Business networking is practically essential for smaller companies, and opportunities are all around when you watch for them. Practice your elevator pitch for introductions and keep a few business cards on you at all times so you’re ready when a networking opportunity presents itself. At its core, networking is about building relationships and knowing the venues that offer the best opportunities.
1. Networking Websites
Consider taking advantage of technology to boost your small-business networking efforts. A number of websites support this type of relationship building, including LinkedIn and Business Partnerships Canada. To effectively use these sites for business networking, begin by creating a professional profile for yourself and your small business.
Your professional profile serves as a digital introduction to others in your industry, and it’s a chance to make a good impression. Also, look for groups within your industry that have a presence on these networking sites, and search using keywords related to your industry to find others working in your field.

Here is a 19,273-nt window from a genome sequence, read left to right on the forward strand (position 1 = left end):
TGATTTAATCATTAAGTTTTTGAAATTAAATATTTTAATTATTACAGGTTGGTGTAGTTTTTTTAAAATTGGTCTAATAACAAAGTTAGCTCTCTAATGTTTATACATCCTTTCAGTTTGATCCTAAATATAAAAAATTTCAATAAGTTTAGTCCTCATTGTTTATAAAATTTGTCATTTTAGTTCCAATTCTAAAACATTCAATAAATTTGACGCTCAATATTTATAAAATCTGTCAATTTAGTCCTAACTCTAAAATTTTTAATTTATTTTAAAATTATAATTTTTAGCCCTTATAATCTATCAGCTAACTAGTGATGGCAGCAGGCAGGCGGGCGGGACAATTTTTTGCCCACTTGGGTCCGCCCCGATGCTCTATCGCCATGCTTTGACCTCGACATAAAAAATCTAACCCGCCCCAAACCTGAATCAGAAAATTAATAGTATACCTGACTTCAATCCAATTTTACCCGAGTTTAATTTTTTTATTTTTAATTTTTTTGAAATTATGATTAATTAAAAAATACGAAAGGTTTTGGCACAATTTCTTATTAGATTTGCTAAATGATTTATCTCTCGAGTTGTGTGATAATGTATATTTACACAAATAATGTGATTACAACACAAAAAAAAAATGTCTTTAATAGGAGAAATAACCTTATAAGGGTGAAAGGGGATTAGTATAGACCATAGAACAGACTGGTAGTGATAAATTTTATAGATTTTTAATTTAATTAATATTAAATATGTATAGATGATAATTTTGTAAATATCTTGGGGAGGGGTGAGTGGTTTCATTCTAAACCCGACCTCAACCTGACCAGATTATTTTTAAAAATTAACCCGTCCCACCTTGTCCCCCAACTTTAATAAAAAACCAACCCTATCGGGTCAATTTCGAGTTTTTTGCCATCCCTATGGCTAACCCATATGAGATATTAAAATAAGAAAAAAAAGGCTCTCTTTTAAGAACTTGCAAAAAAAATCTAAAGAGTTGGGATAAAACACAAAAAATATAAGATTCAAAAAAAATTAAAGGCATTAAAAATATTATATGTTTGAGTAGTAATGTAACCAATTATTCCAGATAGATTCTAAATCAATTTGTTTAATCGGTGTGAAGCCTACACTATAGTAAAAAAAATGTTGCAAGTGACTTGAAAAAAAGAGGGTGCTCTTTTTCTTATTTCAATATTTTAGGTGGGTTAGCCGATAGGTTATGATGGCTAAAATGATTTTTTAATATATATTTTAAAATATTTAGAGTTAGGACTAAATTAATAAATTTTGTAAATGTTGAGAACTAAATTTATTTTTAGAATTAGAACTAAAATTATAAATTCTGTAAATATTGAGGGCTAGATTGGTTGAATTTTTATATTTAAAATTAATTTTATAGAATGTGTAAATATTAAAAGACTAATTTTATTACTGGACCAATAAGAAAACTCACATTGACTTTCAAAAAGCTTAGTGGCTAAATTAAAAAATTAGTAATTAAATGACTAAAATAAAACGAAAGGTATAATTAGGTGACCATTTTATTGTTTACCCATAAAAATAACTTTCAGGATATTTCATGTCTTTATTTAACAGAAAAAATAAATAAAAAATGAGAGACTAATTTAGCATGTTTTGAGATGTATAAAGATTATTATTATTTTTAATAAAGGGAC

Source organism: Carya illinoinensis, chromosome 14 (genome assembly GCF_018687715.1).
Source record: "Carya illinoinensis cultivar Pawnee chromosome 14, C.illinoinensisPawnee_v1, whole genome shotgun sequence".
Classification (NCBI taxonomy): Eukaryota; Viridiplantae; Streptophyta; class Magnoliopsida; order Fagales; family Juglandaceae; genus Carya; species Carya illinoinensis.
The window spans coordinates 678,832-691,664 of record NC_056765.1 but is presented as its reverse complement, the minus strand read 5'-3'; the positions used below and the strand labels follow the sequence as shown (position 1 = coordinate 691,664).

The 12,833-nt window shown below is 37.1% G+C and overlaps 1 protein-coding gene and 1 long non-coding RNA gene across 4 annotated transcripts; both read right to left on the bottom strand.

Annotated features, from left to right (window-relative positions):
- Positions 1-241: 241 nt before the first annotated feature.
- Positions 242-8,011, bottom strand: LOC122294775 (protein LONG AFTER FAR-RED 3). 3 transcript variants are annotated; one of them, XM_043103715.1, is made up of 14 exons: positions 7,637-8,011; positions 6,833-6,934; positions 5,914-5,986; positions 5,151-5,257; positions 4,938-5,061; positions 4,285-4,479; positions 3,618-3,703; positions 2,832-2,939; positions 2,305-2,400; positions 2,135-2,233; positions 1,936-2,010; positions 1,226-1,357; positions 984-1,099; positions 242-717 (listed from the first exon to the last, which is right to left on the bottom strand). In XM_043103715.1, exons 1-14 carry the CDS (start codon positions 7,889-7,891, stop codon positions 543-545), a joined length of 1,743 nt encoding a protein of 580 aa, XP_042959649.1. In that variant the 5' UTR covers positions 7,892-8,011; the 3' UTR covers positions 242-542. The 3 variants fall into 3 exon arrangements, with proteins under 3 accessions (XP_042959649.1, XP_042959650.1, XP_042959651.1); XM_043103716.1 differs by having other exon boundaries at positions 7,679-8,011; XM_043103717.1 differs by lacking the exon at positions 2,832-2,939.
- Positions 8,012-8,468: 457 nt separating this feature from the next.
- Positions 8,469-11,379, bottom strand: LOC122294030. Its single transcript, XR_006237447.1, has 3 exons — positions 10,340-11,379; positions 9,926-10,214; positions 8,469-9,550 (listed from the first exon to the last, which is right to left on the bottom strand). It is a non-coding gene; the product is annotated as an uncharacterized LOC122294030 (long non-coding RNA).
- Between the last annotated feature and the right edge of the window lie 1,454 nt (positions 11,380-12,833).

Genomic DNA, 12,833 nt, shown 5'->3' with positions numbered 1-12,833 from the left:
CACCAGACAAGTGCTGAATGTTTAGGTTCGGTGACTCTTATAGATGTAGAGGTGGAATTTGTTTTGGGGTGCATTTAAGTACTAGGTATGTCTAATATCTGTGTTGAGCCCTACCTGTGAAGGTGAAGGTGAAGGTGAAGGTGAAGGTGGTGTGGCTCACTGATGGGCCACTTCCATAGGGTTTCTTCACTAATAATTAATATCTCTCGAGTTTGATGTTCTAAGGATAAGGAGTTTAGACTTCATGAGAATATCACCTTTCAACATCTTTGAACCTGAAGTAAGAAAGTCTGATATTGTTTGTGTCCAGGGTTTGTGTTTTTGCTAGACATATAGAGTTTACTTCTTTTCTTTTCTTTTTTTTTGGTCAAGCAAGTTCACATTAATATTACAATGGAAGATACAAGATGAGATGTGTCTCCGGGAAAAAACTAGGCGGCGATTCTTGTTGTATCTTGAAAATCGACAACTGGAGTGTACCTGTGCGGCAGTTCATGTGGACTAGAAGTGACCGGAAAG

2. Social Media
Social media websites provide another technology-based way to build relationships and network on behalf of your business. Set up a profile for your business on the social media site where your customers and potential business colleagues are most likely to find you.
Think of social media as a way to communicate and build relationships rather than just to market to customers if you’re using it for networking purposes. Schedule time to share information, send contact requests and respond to comments from people who post on your page or wall.
3. Business Conferences
Consider joining one or more business-themed organizations like the Chamber of Commerce. If you prefer not to join, watch the organization website and news media to locate meetings they host. Arrange to attend those meetings, including luncheons and speed networking events.
When attending, pay close attention to social etiquette regarding details like shaking hands and adequately tipping service staff when the situation merits it. For example, if you pay in advance for a luncheon, a tip may not be appropriate because the organization may handle it in that situation, but an event with a cash bar would make tipping the server a normal part of social protocol.